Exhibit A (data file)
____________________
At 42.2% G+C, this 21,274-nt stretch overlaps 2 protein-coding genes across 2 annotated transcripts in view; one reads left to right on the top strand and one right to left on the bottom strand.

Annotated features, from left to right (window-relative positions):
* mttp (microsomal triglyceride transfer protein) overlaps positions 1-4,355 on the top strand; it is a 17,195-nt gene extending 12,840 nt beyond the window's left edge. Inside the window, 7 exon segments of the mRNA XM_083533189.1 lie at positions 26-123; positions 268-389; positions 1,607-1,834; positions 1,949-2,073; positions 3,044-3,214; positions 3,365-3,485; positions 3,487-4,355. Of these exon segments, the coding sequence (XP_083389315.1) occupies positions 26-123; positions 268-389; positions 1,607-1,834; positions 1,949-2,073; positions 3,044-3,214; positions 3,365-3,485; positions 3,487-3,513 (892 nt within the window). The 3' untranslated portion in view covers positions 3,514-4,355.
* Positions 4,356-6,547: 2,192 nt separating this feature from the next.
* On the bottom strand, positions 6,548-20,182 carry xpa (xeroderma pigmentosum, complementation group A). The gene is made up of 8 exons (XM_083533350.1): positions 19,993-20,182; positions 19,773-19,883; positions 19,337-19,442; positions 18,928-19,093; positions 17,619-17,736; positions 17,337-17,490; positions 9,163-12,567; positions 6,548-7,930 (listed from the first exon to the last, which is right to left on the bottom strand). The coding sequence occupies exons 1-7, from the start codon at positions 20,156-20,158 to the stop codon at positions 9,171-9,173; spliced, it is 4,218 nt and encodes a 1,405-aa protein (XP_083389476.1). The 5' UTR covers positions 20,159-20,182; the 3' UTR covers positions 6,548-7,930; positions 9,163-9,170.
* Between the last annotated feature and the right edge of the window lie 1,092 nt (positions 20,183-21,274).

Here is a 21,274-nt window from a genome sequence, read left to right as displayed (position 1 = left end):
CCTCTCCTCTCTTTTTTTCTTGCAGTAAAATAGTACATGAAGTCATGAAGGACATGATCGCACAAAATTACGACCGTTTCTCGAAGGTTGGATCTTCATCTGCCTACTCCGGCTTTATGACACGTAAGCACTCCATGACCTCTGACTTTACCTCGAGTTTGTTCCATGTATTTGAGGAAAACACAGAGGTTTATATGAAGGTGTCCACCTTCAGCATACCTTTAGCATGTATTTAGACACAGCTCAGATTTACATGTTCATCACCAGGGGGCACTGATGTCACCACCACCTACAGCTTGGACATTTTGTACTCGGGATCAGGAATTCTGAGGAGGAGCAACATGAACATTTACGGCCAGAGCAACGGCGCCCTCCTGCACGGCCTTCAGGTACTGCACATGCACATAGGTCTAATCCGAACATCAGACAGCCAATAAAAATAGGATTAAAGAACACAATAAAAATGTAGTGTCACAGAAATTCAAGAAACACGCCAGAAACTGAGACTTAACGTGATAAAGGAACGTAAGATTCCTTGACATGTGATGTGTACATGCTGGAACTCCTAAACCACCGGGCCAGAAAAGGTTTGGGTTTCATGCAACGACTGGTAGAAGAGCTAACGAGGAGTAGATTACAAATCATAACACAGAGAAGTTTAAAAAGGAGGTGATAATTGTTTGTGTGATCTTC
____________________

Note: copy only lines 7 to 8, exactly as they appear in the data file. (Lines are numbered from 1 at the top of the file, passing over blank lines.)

Here is a 21,274-nt window from a genome sequence, read left to right as displayed (position 1 = left end):
CCTCTCCTCTCTTTTTTTCTTGCAGTAAAATAGTACATGAAGTCATGAAGGACATGATCGCACAAAATTACGACCGTTTCTCGAAGGTTGGATCTTCATCTGCCTACTCCGGCTTTATGACACGTAAGCACTCCATGACCTCTGACTTTACCTCGAGTTTGTTCCATGTATTTGAGGAAAACACAGAGGTTTATATGAAGGTGTCCACCTTCAGCATACCTTTAGCATGTATTTAGACACAGCTCAGATTTACATGTTCATCACCAGGGGGCACTGATGTCACCACCACCTACAGCTTGGACATTTTGTACTCGGGATCAGGAATTCTGAGGAGGAGCAACATGAACATTTACGGCCAGAGCAACGGCGCCCTCCTGCACGGCCTTCAGGTACTGCACATGCACATAGGTCTAATCCGAACATCAGACAGCCAATAAAAATAGGATTAAAGAACACAATAAAAATGTAGTGTCACAGAAATTCAAGAAACACGCCAGAAACTGAGACTTAACGTGATAAAGGAACGTAAGATTCCTTGACATGTGATGTGTACATGCTGGAACTCCTAAACCACCGGGCCAGAAAAGGTTTGGGTTTCATGCAACGACTGGTAGAAGAGCTAACGAGGAGTAGATTACAAATCATAACACAGAGAAGTTTAAAAAGGAGGTGATAATTGTTTGTGTGATCTTC